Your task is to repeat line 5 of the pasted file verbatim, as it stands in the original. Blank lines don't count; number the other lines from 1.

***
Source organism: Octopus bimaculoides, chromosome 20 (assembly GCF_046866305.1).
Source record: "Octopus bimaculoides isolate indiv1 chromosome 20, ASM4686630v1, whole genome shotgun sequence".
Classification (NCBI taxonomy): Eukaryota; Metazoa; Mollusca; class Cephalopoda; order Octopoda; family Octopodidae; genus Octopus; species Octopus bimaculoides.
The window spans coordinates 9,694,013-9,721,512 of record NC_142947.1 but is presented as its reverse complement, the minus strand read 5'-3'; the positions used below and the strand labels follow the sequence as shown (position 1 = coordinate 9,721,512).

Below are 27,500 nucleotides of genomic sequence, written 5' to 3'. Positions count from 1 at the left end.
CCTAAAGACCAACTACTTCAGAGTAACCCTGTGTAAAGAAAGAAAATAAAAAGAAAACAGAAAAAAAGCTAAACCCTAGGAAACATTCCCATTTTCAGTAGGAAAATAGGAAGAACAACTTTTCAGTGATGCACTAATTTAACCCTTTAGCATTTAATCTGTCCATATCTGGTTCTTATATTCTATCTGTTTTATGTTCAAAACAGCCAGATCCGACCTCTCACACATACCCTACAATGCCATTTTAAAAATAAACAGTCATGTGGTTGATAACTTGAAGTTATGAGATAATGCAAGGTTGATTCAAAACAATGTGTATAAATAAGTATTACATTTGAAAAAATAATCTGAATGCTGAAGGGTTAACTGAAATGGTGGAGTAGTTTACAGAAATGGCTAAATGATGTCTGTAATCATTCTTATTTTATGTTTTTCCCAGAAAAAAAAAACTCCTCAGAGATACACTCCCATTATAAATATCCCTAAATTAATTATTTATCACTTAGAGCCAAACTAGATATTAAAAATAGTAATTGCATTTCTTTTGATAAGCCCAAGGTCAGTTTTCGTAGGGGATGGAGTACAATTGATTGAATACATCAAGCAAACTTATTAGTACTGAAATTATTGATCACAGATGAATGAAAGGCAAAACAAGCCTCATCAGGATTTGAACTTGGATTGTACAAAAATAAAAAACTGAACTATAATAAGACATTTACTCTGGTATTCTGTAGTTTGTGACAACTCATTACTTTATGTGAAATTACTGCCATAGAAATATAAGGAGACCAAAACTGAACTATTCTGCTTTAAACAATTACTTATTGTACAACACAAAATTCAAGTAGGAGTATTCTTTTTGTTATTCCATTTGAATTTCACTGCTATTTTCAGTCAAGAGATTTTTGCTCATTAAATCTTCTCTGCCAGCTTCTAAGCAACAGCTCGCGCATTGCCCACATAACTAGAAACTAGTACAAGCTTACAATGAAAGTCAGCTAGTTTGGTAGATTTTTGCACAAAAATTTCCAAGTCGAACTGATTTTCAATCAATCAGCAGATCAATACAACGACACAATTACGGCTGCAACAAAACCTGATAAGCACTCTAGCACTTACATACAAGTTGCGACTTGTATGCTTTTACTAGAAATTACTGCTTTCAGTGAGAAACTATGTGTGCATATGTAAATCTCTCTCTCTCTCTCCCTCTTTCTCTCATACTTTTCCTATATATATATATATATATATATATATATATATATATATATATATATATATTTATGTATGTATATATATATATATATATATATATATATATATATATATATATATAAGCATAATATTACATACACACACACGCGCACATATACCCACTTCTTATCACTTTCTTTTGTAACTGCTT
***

Below are 27,500 nucleotides of genomic sequence, written 5' to 3'. Positions count from 1 at the left end.